We did a little off-trail exploring but didn’t get far. We didn’t even get 5 miles in that day. There is a little trail that leads to the park across the street, and we followed that too. We covered enough to make the dogs happy and it was a beautful day… so it was good. Well, almost…
A lost phone
We got home and followed our usual routine… I head to the house and rescue Mica, the left-behind German Shepherd. Alan unloads the horses. Within a few minutes, Alan shouts to me to call his phone. I do… but we don’t hear his phone ringing. He searches the truck, the trailer, and everywhere else… no luck.
We decide he must have lost it on the trail. We both have Otterbox Defender cases on our phones. Mine never comes off my belt. It has occasionally been snagged when I am mounting or dismounting, but even then it has stayed attached to my belt. We presumed that Alan’s must have come off during the ride, or perhaps as we were tacking up or untacking.
We really didn’t want to load up the horses again, and I really didn’t want to ride them again on the crazy trails we had encountered. Instead, we headed back to walk the trail. Neither one of us was at all in the mood to walk a few miles, but finding an iPhone was somewhat motivating!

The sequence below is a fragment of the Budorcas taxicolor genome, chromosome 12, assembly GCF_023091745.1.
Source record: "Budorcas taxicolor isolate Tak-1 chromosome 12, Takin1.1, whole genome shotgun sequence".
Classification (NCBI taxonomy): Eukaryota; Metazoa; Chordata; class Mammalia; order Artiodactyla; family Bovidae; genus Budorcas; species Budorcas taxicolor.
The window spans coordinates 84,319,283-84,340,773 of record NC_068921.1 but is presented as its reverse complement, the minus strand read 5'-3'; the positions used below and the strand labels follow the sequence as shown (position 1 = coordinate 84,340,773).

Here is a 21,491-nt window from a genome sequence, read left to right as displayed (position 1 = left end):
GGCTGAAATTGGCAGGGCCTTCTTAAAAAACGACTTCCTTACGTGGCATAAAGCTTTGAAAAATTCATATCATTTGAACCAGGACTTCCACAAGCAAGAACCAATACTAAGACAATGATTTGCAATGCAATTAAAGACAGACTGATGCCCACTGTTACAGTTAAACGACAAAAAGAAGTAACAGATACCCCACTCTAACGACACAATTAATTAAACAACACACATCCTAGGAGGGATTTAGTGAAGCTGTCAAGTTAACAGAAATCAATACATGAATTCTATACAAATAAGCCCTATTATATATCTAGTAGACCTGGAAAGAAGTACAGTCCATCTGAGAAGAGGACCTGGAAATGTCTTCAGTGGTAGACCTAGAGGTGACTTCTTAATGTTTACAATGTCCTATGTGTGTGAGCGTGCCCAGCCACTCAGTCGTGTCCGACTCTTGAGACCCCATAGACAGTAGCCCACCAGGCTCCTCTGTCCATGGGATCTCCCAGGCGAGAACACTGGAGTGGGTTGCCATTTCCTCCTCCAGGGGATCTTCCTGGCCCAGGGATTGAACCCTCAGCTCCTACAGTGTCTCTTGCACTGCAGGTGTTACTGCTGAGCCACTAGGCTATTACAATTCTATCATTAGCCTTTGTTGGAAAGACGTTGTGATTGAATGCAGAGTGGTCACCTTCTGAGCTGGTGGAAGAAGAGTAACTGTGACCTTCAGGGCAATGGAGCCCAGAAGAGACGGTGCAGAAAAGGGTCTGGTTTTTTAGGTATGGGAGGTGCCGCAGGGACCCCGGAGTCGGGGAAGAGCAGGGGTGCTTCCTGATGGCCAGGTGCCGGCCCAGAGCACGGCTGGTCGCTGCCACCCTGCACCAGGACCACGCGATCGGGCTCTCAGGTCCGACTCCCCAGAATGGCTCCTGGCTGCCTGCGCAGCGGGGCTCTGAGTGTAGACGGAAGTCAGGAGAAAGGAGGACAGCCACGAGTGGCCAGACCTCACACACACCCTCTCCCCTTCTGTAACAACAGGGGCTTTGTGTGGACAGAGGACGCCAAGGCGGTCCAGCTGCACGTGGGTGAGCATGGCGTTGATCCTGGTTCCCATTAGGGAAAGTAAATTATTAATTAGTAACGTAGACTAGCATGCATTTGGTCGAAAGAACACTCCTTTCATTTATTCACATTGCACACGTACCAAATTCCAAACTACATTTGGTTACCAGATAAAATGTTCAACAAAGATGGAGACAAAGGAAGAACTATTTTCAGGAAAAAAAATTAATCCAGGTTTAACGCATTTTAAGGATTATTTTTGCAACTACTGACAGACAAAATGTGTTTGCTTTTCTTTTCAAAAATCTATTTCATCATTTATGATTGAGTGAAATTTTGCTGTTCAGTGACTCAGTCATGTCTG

We didn’t find the phone near where we parked. We headed up the nature trail and split up… I took the angled dirt trail with the low branches, and Alan took the cliff trail. I added a few more nicks and scratches to my body as I tried to retrace our steps. Neither of us found the phone.
As we were starting the climb up the nature trail towards the CCC hut, we encounted a family coming down. We asked if they had found a phone… they had not. But they had thorougly explored the area with their little kids, picking up rocks and other treasures. We figured if the phone was there, they would have found it. We accepted our loss and headed for home.
A new phone
The next day, we headed to the Verizon store and Alan bought another phone. Sadly, he still remained on the dark side with another iPhone, even though I have repeatedly tried to convince him to see the light and get an Android!
The day after acquiring a new phone, we headed to Kansas. (I had a medical treatment, something I will write about in a future blog. It is an amazing therapy… applicable to both people and animals.) As we were settling in for the night in our new-to-us motorhome, my phone rang. It was a neighbor on our mountain. Alan’s phone had been found by the guy grading our pot-holed access road! The workman had flagged down the first car he encountered coming up the hill and turned over the phone.
We decided that Alan must have set the phone on the truck tailgate or somewhere similar. He has done that before. It is amazing that the phone rode there all the way up Highway 34 to Drake. It was only after we started up our access road that it was bounced off!
Coming soon, I’ll talk about our rides to Bobcat Ridge Nature area, and Devil’s Backbone. We got into some technical stuff on Bobcat Ridge, and made decisions about which loops to ride at Devil’s Backbone based on some concerns about safety. We have done some very technical rides, such as Odessa Lake. However, we have nothing to prove and we really don’t want to get hurt… life is way too fun right now!